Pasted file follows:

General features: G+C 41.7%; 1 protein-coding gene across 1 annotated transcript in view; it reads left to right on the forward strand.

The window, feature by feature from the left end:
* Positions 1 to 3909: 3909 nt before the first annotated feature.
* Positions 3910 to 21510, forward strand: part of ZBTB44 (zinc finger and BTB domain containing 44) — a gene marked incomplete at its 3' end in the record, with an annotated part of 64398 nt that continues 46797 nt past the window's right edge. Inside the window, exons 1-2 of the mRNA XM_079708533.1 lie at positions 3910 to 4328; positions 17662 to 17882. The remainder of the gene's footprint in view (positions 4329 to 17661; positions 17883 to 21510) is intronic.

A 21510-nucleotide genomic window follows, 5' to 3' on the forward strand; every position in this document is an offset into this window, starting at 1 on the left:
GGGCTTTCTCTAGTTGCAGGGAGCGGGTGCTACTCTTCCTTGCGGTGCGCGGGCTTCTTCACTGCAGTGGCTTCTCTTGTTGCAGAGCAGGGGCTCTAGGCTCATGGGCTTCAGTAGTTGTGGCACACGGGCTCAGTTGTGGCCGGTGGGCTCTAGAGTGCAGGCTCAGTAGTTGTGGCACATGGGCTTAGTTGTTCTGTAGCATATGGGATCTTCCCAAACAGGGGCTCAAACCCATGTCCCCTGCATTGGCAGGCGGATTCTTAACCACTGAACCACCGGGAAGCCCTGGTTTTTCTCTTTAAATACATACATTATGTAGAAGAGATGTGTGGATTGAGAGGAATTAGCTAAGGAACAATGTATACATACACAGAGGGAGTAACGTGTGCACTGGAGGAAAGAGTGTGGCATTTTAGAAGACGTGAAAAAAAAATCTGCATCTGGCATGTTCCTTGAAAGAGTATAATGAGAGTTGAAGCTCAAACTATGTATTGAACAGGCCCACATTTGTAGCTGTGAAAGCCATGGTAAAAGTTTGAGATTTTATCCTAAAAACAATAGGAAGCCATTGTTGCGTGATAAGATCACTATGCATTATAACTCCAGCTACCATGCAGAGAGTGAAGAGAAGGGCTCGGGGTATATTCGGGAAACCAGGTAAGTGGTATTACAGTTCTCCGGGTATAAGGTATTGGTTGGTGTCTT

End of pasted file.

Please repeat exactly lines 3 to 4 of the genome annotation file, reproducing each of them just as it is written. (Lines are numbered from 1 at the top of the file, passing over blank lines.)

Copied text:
* Positions 1 to 3909: 3909 nt before the first annotated feature.
* Positions 3910 to 21510, forward strand: part of ZBTB44 (zinc finger and BTB domain containing 44) — a gene marked incomplete at its 3' end in the record, with an annotated part of 64398 nt that continues 46797 nt past the window's right edge. Inside the window, exons 1-2 of the mRNA XM_079708533.1 lie at positions 3910 to 4328; positions 17662 to 17882. The remainder of the gene's footprint in view (positions 4329 to 17661; positions 17883 to 21510) is intronic.